Since last time I have improved the range checks, done some planning for redundancy and subsumption checks, improved output and made some unit tests. JBoss Rules also changed its name back to Drools, so I'm going to use that name from now on.
I started to create unit tests so that I could make sure that I have covered all the cases for the range checks. Unit testing rules is not that simple since rules are usually fired in groups, and what I need for the testing is to separate the rule or rules that I'm currently testing, and give them only the minimum facts to fire. Debugging the rules is also difficult, at this moment only the RHS (Right Hand Side of the rule) can be debugged. At the same time that I started to think about unit testing Dr. Gernot Starke made a blog entry on subject. I found out about this because Mark Proctor mentioned it in his blog.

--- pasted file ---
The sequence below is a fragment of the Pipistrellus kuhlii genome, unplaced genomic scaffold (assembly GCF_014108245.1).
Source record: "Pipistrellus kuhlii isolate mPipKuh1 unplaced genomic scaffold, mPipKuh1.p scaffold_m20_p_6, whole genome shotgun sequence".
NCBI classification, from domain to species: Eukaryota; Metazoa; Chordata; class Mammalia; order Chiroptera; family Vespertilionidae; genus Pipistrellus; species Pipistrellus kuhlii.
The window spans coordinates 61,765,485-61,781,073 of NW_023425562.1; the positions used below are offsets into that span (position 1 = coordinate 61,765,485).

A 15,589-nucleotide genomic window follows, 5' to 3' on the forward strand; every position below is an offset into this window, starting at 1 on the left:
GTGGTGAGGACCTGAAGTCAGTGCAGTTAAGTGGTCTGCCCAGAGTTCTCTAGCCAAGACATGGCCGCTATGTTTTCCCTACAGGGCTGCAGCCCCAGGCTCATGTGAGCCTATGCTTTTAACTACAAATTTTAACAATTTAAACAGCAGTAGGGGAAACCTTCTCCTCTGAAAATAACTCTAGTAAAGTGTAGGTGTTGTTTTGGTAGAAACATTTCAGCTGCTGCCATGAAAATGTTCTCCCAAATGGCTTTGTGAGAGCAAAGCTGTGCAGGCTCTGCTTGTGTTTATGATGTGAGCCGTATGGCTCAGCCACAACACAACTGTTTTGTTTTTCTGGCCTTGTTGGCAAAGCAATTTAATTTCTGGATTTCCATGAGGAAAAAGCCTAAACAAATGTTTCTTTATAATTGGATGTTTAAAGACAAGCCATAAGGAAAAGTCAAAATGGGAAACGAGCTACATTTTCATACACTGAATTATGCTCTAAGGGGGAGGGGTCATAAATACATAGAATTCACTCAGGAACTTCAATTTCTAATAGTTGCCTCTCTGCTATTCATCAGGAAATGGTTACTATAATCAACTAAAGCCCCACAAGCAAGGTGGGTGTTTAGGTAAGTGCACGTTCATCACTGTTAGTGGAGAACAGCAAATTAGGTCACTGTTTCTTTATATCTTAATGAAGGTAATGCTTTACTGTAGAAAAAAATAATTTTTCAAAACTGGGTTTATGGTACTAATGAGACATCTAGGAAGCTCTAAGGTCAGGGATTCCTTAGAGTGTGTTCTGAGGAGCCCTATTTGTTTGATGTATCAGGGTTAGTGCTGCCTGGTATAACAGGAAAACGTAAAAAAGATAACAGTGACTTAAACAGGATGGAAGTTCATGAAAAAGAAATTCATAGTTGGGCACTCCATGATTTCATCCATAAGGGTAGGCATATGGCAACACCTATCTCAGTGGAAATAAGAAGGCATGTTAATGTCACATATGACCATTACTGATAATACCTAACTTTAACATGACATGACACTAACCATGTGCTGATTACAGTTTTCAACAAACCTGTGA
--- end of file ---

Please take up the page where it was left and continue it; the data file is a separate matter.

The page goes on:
For better testing of rules I made a helper object that I pass to Drools as a global fact. With this object I can get the data of all the fired rules, and causes for firings. This kind of data is not normally needed so I'm only using this object for debugging and testing. Whole thing is still under development, but I hope that I can make something useful that might also help others.
My model for AST data is still changing, one reason for this is the new Drools release that has new features that I need to take care of.
Another thing that has given me some headaches is the redundancy and subsumption checks, after a lot of brain work I found out a way to test it. Creating rules seems to be all about asking the right questions. I still find myself thinking like a Java programmer, not like a Drools rule programmer.
I talked with Mark Proctor and asked him for new directions with testing the rules using impact analysis. Next step is to map the data in the RHS part of the rule. At this point Drools has two dialects Java and MVEL, this mapping will start with MVEL and maybe later it also covers Java. I will personally change the dialect used in my tests to MVEL, because it seems practical for rules.